United States v. Sells Engineering, Inc.Annotate this Case
463 U.S. 418 (1983)
U.S. Supreme Court
United States v. Sells Engineering, Inc., 463 U.S. 418 (1983)
United States v. Sells Engineering, Inc.
Argued March 2, 1983
Decided June 30, 1983
463 U.S. 418
CERTIORARI TO THE UNITED STATES COURT OF APPEALS
FOR THE NINTH CIRCUIT
After respondents, a company having contracts with the Navy and company officials, were indicted by a federal grand jury for conspiracy to defraud the United States and tax fraud, the parties reached a plea bargain under which the individual respondents pleaded guilty to a count of conspiracy to defraud the Government by obstructing an Internal Revenue Service investigation, and other counts against respondents were dismissed. Thereafter, the Government moved for disclosure of all grand jury materials to attorneys in the Justice Department's Civil Division, their paralegal and secretarial assistants, and certain Defense Department experts for use in preparing and conducting a possible civil suit against respondents under the False Claims Act. The District Court granted disclosure, concluding that Civil Division attorneys are entitled to disclosure as a matter of right under Federal Rule of Criminal Procedure 6(e)(3)(A)(i) (hereinafter (A)(i)), which authorizes disclosure of grand jury materials without a court order to "an attorney for the government for use in the performance of such attorney's duty." The court also stated that disclosure was warranted because the Government had shown particularized need for disclosure. The Court of Appeals vacated and remanded, holding (1) that Civil Division attorneys could obtain disclosure only by showing particularized need under Rule 6(e)(3)(C)(i) (hereinafter (C)(i)), which authorizes disclosure "when so directed by a court preliminarily to or in connection with a judicial proceeding," and (2) that the District Court had not applied a correct standard of particularized need.
1. Attorneys in the Civil Division of the Justice Department and their assistants and staff may not obtain automatic (A)(i) disclosure of grand jury materials for use in a civil suit, but must instead seek a (C)(i) court order for access to such materials. Pp. 463 U. S. 427-442.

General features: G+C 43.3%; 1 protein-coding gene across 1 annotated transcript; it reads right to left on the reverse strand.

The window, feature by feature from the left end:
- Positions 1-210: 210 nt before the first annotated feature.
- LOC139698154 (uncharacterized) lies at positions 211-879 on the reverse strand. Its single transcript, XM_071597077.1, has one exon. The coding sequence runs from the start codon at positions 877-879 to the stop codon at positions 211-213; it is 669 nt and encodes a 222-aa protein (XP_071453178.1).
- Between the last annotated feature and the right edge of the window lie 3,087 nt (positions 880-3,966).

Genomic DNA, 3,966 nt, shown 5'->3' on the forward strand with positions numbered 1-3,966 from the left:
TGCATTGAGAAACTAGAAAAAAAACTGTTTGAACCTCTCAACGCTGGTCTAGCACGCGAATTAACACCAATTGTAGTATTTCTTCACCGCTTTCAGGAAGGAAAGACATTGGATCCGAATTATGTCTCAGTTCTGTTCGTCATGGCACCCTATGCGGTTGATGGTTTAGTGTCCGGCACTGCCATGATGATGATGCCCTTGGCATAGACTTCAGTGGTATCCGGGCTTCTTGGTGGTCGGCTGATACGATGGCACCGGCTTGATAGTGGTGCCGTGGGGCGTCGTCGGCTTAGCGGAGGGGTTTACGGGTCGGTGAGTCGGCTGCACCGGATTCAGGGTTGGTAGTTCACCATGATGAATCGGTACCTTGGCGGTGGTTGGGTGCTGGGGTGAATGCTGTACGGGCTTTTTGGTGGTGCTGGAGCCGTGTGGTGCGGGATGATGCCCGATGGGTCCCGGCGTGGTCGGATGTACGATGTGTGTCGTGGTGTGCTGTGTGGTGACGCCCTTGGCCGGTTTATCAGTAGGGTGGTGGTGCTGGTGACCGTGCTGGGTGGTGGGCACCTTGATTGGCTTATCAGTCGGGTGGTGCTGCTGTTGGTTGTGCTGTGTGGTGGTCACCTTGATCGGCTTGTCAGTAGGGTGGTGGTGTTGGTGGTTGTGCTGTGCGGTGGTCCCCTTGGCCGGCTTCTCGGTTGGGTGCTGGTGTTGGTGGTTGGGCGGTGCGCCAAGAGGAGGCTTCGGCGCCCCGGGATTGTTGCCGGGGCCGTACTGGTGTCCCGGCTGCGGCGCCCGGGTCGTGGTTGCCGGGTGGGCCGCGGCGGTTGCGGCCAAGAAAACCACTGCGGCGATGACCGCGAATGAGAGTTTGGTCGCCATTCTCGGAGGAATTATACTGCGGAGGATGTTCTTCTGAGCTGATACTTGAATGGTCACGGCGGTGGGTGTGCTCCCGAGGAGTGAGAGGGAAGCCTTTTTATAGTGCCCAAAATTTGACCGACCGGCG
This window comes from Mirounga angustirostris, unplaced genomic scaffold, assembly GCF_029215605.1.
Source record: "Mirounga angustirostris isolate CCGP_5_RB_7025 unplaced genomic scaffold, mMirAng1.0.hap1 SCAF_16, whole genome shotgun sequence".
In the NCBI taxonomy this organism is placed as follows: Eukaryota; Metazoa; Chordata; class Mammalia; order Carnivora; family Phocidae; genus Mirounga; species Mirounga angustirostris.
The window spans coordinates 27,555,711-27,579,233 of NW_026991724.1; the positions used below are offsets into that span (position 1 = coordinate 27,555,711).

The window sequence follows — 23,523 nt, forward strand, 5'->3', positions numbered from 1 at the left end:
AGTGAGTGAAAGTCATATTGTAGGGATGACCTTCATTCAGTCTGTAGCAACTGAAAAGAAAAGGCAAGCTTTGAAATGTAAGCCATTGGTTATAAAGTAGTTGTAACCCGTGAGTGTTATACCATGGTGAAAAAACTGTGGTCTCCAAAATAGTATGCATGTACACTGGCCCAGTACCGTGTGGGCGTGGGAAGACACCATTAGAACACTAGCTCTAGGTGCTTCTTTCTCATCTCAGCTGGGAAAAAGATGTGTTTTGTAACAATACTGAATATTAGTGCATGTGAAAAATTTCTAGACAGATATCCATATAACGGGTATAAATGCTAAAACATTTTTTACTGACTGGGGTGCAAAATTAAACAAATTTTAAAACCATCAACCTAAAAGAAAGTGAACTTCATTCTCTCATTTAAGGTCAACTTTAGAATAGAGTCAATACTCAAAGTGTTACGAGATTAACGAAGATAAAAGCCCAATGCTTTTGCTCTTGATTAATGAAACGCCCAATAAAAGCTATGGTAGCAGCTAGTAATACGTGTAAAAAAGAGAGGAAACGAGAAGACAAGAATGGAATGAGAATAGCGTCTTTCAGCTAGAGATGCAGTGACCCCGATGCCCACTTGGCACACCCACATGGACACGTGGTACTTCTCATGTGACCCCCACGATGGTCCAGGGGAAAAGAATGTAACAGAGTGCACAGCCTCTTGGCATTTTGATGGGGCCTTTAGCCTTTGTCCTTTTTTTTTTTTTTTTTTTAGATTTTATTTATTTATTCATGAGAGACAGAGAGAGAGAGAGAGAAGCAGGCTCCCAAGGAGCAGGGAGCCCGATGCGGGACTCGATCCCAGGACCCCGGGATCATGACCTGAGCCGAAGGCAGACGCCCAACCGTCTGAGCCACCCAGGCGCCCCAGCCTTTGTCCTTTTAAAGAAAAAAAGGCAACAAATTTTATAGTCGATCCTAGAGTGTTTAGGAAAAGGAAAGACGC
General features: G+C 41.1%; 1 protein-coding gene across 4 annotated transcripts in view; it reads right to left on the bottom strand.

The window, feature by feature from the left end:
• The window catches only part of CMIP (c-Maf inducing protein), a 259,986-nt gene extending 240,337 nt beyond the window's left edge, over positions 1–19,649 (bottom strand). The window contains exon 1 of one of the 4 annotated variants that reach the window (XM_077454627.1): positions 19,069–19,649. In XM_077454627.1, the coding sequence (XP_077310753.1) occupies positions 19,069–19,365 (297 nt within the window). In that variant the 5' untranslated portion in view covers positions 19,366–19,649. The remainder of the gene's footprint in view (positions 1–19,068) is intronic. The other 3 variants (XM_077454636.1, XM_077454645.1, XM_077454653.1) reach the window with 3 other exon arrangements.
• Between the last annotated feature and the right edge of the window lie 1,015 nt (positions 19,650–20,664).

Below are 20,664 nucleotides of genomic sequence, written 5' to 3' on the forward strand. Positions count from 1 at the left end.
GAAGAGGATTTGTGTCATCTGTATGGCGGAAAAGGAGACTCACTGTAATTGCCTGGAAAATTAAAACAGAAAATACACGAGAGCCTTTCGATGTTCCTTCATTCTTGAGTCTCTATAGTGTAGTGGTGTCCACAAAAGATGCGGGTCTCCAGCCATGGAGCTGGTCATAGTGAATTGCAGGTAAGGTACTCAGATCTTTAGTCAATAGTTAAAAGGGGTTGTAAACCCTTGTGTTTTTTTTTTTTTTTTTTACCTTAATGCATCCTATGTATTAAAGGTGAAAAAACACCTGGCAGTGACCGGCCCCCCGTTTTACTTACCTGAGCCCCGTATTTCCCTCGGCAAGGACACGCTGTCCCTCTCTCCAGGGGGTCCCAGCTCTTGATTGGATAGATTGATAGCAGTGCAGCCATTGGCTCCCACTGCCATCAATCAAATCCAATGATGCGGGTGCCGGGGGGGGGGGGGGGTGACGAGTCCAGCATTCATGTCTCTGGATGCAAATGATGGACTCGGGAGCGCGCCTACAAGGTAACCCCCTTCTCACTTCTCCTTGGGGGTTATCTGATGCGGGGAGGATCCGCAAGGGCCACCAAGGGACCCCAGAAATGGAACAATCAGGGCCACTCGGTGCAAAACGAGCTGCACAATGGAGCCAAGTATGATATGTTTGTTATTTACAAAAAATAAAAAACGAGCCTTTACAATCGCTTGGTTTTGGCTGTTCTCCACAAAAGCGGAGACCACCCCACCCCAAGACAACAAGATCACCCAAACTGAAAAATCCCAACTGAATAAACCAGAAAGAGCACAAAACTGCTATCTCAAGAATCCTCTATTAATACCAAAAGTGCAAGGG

(a) The automatic disclosure authorized by (A)(i) is limited to those attorneys who conduct the criminal matters to which the grand jury materials pertain. Rule 6(e) was not intended to grant free access to grand jury materials to Government attorneys other than prosecutors, who
perform a special role in assisting the grand jury in its functions and who must know what transpires before the grand jury in order to perform their own prosecutorial duties. Allowing automatic disclosure to nonprosecutors for civil use would increase the risk of inadvertent or illegal release of grand jury materials to others, and render considerably more concrete the threat to the willingness of witnesses to come forward and testify fully and candidly before the grand jury; would pose a significant threat to the integrity of the grand jury itself by tempting prosecutors to manipulate the grand jury's powerful investigative tools to improperly elicit evidence for use in a civil case; and would threaten to subvert the limitations under federal laws applied outside the grand jury context on the Government's powers of discovery and investigation. Pp. 463 U. S. 427-435.
(b) The fact that, when subparagraph 6(e)(3)(A)(ii) was added by Congress in 1977 to allow access to grand jury materials by nonattorneys assisting Government attorneys, (A)(ii) was limited to assisting the attorney in the "performance of [his] duty to enforce federal criminal law" does not establish that Congress intended to place the limitation to criminal matters on (A)(ii) disclosure but not on (A)(i) disclosure. The legislative history shows instead that Congress merely made explicit what it believed to be already implicit in (A)(i)'s language (which has been in the Rule since its inception in 1946). Congress' concerns that grand jury materials not be disclosed for civil use without a court order, and that statutory limits on civil discovery not be subverted, apply to disclosure for civil use by attorneys within the Justice Department as fully as to similar use by other Government agencies. Pp. 463 U. S. 435-442.
2. A strong showing of particularized need for grand jury materials must be made before any (C)(i) disclosure will be permitted by court order. The party seeking disclosure must show that the material sought is needed to avoid a possible injustice in another judicial proceeding, that the need for disclosure is greater than the need for continued secrecy, and that the request is structured to cover only material so needed. Douglas Oil Co. v. Petrol Stops Northwest,441 U. S. 211. This standard governs disclosure to Government officials as well as to private parties, but is flexible and accommodates any relevant considerations, peculiar to Government movants, that weigh for or against disclosure in a given case. Here, the District Court's explanation of its finding of particularized need amounted to little more than its statement that the grand jury materials were rationally related to the civil fraud suit to be brought by the Civil Division, and the Court of Appeals correctly held that this was insufficient, and remanded for reconsideration under the proper legal standard. Pp. 463 U. S. 442-446.